I agree with Sam Decker that a lukewarm or negative review posted online is not a terrible thing. Since there will be many glowing reviews of your product (one hopes), the contrasting viewpoints will lend authenticity to the whole.
But how does one respond to a negative review — especially one from a respected and well-known source?
In other words, talk of social media firefighting is common, but where are good examples of a well-deployed firefight in action?
It’s not surprising that a veteran blogger would step forward to assert his side of the discussion with measured tact plus a sprinkling of clarifications. Jaffe’s comments are a textbook example of how to properly defend your brand in a public forum.
My one edit, if I had advised Mr. Jaffe, was to cut the line, “Not much more to say except thanks for taking the time to read 27 pages [of the 300-page book].” Ouch. That sounded defensive and unfair.
Finally, to David’s point in his Caveat #6, I too find marketing today a great amount of fun and I think most in the business do.
Marketing is especially fun when the rules of engagement are being written in real time. To paraphrase jazz poet and musician Gil Scott-Heron, the marketing revolution will be televised.
I interrupt this Labor Day holiday weekend with something totally frivolous. It’s the first day of the month, and in honor of Kevin Hillstrom’s One Positive Day concept I’d like to praise a group of people, instead of a single business or individual. Today, in this warm and sunny Midwestern Saturday, I’d like to tip a glass of something cold in the direction of the millions of people who’ve made the Internet richer by sharing their lives and their talents with the world.
I write a professional blog, for purely professional reasons. I love it. I hope that comes through and takes some of the starch out of these posts. But there is always a level of propriety. The web may be freewheeling, but at least within these virtual office walls, I’ve placed limits on the topics covered and how they are discussed.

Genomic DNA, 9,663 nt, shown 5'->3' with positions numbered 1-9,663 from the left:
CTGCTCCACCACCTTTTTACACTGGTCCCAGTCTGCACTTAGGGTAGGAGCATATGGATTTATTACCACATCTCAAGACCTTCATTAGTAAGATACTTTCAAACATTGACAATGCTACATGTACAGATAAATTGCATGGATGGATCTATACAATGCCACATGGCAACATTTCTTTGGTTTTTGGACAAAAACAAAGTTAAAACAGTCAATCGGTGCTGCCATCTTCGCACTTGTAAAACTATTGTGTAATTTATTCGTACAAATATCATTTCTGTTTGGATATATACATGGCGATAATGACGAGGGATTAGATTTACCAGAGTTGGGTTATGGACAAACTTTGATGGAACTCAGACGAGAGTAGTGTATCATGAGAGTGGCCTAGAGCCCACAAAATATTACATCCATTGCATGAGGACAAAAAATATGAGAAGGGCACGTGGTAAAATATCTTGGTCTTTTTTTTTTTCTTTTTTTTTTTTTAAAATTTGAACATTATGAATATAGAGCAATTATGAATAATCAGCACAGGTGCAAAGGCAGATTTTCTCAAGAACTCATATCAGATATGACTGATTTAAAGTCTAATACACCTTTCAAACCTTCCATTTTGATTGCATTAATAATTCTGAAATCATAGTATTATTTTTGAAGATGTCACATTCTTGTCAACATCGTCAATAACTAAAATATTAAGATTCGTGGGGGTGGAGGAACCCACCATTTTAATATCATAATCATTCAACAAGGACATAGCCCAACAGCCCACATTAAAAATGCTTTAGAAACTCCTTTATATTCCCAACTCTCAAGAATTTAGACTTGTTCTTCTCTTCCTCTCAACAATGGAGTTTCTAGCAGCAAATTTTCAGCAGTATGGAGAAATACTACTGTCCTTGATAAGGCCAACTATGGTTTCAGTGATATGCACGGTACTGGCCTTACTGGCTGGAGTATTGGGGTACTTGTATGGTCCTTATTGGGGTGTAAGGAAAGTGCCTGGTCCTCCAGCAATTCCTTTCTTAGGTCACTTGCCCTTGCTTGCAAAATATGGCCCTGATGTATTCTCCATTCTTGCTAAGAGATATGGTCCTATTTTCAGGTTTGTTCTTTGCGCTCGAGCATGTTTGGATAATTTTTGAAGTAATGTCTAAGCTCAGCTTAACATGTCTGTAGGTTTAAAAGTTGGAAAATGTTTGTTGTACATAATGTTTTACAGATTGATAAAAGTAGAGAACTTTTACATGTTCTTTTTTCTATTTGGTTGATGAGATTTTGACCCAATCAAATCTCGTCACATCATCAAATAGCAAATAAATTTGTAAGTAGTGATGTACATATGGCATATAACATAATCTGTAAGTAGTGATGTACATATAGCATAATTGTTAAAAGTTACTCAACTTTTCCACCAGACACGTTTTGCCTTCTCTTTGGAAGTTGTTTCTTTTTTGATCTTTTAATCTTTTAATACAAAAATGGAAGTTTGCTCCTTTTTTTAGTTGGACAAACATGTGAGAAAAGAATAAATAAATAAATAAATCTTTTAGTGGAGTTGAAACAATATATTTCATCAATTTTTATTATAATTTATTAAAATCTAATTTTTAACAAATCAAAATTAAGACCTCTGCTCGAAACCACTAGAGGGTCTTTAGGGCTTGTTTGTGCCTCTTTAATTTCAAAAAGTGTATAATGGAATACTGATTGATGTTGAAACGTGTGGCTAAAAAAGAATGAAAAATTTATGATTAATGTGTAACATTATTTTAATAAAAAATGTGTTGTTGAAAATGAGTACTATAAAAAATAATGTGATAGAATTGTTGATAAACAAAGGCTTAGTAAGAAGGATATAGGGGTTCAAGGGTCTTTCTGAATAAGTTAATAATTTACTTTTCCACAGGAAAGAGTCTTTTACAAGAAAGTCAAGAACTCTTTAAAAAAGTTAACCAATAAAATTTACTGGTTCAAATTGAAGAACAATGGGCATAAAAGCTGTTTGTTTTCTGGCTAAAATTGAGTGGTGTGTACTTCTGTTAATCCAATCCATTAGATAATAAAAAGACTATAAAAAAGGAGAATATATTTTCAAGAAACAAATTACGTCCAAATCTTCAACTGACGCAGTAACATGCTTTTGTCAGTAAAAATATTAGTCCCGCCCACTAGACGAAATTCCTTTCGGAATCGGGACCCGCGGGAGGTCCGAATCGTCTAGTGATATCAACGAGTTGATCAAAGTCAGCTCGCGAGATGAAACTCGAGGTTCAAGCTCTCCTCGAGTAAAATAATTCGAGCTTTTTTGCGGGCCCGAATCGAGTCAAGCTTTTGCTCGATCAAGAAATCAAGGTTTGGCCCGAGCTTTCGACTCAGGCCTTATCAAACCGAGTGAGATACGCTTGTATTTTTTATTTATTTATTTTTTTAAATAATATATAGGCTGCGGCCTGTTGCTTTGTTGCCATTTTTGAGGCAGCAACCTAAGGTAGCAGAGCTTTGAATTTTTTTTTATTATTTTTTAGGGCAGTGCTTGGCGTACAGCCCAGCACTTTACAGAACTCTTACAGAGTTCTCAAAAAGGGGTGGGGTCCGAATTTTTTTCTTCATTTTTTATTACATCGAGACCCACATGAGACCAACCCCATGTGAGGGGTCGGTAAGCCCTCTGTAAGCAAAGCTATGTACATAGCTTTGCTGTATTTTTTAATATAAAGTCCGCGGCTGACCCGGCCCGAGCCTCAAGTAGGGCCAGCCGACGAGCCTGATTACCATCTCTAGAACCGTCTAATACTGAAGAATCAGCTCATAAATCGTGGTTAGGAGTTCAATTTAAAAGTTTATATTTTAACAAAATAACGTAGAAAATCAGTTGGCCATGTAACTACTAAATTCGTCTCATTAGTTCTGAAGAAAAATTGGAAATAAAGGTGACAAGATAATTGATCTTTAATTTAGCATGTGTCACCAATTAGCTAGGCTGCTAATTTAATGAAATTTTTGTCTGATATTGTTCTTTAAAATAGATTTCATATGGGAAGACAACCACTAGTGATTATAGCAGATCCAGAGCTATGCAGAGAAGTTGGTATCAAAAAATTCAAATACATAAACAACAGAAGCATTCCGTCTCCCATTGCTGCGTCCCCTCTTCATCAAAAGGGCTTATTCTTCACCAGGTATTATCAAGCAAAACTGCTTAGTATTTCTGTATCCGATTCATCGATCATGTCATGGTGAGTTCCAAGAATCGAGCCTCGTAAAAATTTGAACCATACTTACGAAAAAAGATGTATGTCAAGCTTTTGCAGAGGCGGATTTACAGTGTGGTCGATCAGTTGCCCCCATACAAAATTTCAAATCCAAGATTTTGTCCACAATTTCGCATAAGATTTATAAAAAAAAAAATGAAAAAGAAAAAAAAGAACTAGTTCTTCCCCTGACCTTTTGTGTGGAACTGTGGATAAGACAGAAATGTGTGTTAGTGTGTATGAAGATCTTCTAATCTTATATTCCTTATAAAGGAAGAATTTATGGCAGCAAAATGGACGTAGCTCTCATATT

Blogging For The Fun of It
Most of the tens of millions of active bloggers have quite different standards and approaches. To my surprise, many are friends. I did a mental count yesterday, and realized that four of these friends who “blog for fun” were friends before they started blogging. (Full disclosure: One of them is more than just a friend. Hi, Julie. I’ll be home shortly — promise!)
And here, I’ve defined a friend in less the Friendster definition of a close connection on a profile, and more as a “real world” friend. In other words, I’ve shot the breeze with all of them, without a business connection or prior blogging relationship. Here are their blogs, listed from most recently founded to most established:
My Life As A Bunny As I write this in a coffee shop, Max Estes is sitting at the neighboring table. His newly-launched daily blog (Wow! I can’t believe he’s so prolific!) is an absolute treat (example shown above). You may notice his style. He gave me permission to use a piece of his artwork to adorn the home page of this blog. I pray he wasn’t drawing me, but I’m too chicken to ask.
Marty Feldmanize Me I’ve had the pleasure of knowing Augie for years. We first bonded over geek stuff, and the store for pet lovers he operates with his wife. And yes, we’re also professional colleagues. But I hope we’re friends first. Lately, his blog has shown me a new side to this complicated individual. Similar to the original Sienfeld show, I’d define this as a blog about nothing. I’ve enjoyed taking a break with it quite a bit.
Bad Ass Birds The only blog in this list with a mildly vulgar title is also coincidentally the only one I would give a solid “G” rating, in terms of content and profanity. It amazes me how a mixture of made-up birds, odd reviews of even odder films, and semi-serious summaries of 1970s Dark Shadows TV episodes could add up to something so compelling. Man! As I look around, these bloggers are making me feel so boring!
The Song In My Head Today This blog is lovingly written by a talented and passionate music reviewer (who also has excellent musical taste, in my humble opinion — she and I agree so often on her selections!). You’ll be challenged and entertained by Holly’s reviews. And God bless anyone who has on her blog an Elvis Costello Week!
Could you think of a better time than now, during this sultry long weekend, to amble through some new and perfectly frivolous blogs? Go for it. Subscribe to the ones you like, and be sure to comment on them as you see fit. (Comments keep us bloggers from feeling like we’re wasting our breath!)
And if any of your friends come to you and say, “I’m thinking of starting a blog,” tell them you know someone who has seen several of his friends — mostly non-tech types — take the plunge and revel in the world they found on the other side. Give your friend plenty of encouragement and watch what happens. It’s a blast for all involved.
Marketing Technology Musings and Tips by Jeff Larche